Long. It did move him to pallion, and therefore let's

hear it. Dum. It is Biron's writing, and here is his name. Biron. Ah, you whoreson loggerhead, you were born to do me shame.

[T. Costard. Guilty, my Lord, guilty : I confess, I confefs.

King. What?
Biron. That you three fools lack'd me fool to make

up the mess.
He, he, and you ; and you, my Liege, and I
Are pick-purses in love, and we deserve to die.
o, dismiss this audience, and I shall tell you more.

Dum. Now the number is even.

Biron. True, true; we are four : Will these turtles be


? King. Hence, Sirs, away. Coff. Walk aside the true folk, and let the traitors stay.

[Exeunt Coft, and Jaquen. Biron. Sweet Lords, sweet lovers, 0, let us embrace:

As true we are as flesh and blood can be. The fea will ebb and flow, heaven will shew his face :

Young blood doth not obey an old decree. We cannot cross the cause why we were born, Therefore of all hands must we be forsworn. King. What, did these rent lines shew some love of

thine ? Biron. Did they, quoth you? who sees the heavenly

That (like a rude and savage man of Inde,

At the first opening of the gorgeous eaft)
Bows not his vassal head, and, ftrucken blind,

Killus the base ground with obedient breast ? What peremptory eagle-lighted eye

Dares look upon the heaven of her brow, That is not blinded by her Majeity ?

King. What zeal, what fury, hath inspir'd thee now? My love (her mistress) is a gracious moon; She an attending ftar) {carce feen a light. Biron. My eyes are then no eyes, nor I Biron,

O, but for my love, day would turn to night, Cf all complexions the culld sovereignty

Do meet, as at a fair, in her fair cheek;

Where several worthics make one dignity;

Where nothing wants, that want itself doth seck. Lend me the flourish of all gentle tongucs;

Fie, painted rhetoric ! O, she necds it not : To things of fale a seller's praise belongs:

She passes praise; the praise, too short, doth blot. A wither'd hermit, fivescore winters worn,

Might shake off fifty, looking in her eye : Beauty doth varnish age, as if new-born,

And gives the crutch the cradle's in.fancy;
O, 'tis the fun that maketh all things Mine.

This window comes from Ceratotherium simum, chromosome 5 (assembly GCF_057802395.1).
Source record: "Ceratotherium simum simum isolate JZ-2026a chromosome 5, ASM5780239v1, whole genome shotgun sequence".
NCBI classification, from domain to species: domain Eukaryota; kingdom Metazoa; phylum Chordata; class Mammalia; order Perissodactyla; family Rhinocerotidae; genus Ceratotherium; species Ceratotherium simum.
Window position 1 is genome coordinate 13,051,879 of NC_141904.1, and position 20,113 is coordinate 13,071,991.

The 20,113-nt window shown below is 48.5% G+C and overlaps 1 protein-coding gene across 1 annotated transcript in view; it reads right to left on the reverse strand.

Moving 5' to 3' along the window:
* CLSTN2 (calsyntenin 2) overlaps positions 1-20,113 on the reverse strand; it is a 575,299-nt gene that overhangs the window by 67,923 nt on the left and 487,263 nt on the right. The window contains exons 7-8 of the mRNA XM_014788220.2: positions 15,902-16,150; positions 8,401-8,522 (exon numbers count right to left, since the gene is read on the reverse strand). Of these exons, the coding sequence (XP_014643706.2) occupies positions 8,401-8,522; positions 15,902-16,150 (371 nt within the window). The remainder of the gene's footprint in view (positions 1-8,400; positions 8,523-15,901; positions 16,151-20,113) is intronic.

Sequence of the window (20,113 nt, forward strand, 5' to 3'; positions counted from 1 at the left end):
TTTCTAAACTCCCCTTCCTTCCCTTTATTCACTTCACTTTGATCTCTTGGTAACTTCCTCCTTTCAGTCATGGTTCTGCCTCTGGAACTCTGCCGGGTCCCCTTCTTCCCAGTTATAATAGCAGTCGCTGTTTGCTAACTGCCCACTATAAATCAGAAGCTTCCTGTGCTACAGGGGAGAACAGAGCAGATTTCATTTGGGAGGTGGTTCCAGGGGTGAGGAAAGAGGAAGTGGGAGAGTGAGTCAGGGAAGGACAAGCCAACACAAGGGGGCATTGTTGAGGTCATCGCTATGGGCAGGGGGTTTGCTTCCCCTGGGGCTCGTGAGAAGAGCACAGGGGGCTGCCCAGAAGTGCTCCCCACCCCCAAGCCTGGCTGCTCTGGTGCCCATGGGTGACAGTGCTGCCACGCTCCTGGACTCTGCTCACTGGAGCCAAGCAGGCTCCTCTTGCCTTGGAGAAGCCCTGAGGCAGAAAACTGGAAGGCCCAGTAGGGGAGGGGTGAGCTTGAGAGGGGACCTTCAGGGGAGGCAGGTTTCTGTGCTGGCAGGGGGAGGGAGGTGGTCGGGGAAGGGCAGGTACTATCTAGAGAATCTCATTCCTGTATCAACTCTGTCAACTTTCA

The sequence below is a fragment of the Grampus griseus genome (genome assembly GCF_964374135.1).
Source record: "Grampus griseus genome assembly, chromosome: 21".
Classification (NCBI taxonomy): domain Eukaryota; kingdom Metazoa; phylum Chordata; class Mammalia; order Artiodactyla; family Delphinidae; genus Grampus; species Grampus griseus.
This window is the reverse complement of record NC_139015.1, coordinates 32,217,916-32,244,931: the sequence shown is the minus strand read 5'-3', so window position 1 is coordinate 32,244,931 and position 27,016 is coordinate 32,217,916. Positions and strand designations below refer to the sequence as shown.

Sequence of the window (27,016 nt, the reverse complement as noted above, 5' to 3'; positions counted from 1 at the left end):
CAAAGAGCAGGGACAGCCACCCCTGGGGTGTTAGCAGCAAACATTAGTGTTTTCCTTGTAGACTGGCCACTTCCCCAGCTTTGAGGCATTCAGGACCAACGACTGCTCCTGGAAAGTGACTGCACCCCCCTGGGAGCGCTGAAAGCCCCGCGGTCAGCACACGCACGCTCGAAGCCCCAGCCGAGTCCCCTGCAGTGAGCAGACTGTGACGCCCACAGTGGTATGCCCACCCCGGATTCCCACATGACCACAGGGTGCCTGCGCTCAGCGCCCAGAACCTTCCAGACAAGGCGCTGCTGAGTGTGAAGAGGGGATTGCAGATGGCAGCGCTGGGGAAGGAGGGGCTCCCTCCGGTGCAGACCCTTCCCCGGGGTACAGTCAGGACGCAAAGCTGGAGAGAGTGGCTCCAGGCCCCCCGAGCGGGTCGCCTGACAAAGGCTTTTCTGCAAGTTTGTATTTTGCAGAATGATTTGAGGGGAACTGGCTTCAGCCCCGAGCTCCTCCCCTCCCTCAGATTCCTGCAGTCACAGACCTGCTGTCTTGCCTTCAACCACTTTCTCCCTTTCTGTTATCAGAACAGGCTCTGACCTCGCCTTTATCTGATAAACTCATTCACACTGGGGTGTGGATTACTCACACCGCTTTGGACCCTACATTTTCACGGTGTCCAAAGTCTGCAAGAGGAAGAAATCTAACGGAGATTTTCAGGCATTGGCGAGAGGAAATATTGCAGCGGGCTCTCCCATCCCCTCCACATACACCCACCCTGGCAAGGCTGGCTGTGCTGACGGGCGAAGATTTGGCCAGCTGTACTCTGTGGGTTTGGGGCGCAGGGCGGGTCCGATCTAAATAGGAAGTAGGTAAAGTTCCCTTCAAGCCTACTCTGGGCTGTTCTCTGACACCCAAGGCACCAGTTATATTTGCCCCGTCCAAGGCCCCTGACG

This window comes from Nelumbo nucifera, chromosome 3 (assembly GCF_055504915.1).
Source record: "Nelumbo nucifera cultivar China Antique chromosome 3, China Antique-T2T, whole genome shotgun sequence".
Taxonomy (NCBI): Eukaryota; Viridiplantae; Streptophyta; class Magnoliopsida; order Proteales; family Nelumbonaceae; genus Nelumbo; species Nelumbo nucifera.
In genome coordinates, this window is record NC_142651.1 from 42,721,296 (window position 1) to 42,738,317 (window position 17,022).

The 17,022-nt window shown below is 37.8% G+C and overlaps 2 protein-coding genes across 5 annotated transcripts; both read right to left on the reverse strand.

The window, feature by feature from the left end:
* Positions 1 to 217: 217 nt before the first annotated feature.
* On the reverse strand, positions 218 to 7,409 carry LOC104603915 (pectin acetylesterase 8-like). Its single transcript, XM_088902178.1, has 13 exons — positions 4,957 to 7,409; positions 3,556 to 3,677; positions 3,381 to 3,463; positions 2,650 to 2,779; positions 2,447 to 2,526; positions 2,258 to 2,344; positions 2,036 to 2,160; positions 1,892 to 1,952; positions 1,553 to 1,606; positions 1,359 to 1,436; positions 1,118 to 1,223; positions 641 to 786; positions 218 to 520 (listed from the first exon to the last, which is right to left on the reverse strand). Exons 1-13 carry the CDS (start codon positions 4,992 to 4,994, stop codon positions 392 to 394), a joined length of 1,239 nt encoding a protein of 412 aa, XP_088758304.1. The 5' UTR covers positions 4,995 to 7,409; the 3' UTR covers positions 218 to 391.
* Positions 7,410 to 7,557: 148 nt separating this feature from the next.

King. By heav'n, thy love is black as ebony.
Biron. Is ebony like her? 0 wood divine !

A wife of such wood were felicity.
O, who can give an oath where is a book,

That I may swear, Beauty doth beauty lack,
If that she learn pot of her cyc to look ?

No face is fair, that is not full so black King. O paradox, black is the badge of hell:

The hue of dungeons, and the scowl of night; And beauty's crete becomes the heavens well. Biron. Devils fooneft tempt, resen.bling spirits of

light: O, if in black my Lady's brow be deckt,

It mourns, that painting and usurping hair Should ravish doaters with a false aspect :

And therefore is she born to make black fair. Her favour turns he fashion of the days,

For native blood is counted painting now; And therefore red, that would avoid difpraise,

Paints itself black to imitate her brow. Dum. To look like her are chinney-sweepers black. Long. And since her time are colliers counted bright. King. And Ethiops of their sweet complexion crack. Dun. Dark needs no candles now, for dark is light. Biron. Your mistresies dare never come in rain,

For fear their colours should be wash'd away. King. 'Twere good, your's did : for, Sir, to tell you

plain, I'll find a fairer face not wash'd to-day. Biron. l'll prove her fair, or talk till dooms-day here.

King. No devil will fright thee then so much as

she. Dum. I never knew man hold vile stuff fo dear. Long. Look, here's thy love; my foot and her face

see. Biron. O, if the streets were paved with thinc

eyes, Her feet were much too dainty for such tread. Dum. O vile ! then as she goes, what upward lies

The street should fee as the walk'd over-head. King. But what of this, are we not all in love? Biron. Nothing so sure, and thereby all forsworn.

King. Then leave this chat ; and, good Biron, now Our loving lawful, and our faith not torn. [prove

Dum. Ay, marry, there ; fome Aattery for this

Long. O, some authority how to proceed ; [evil. Some tricks, some quillets, how to cheat the devil.

Dum. Some salve for perjury.

Biron. O, 'tis more than need.
Have at you then, Affection's men at arms;
Consider what you first did swear unto :
To fast, to study, and to see no woman ;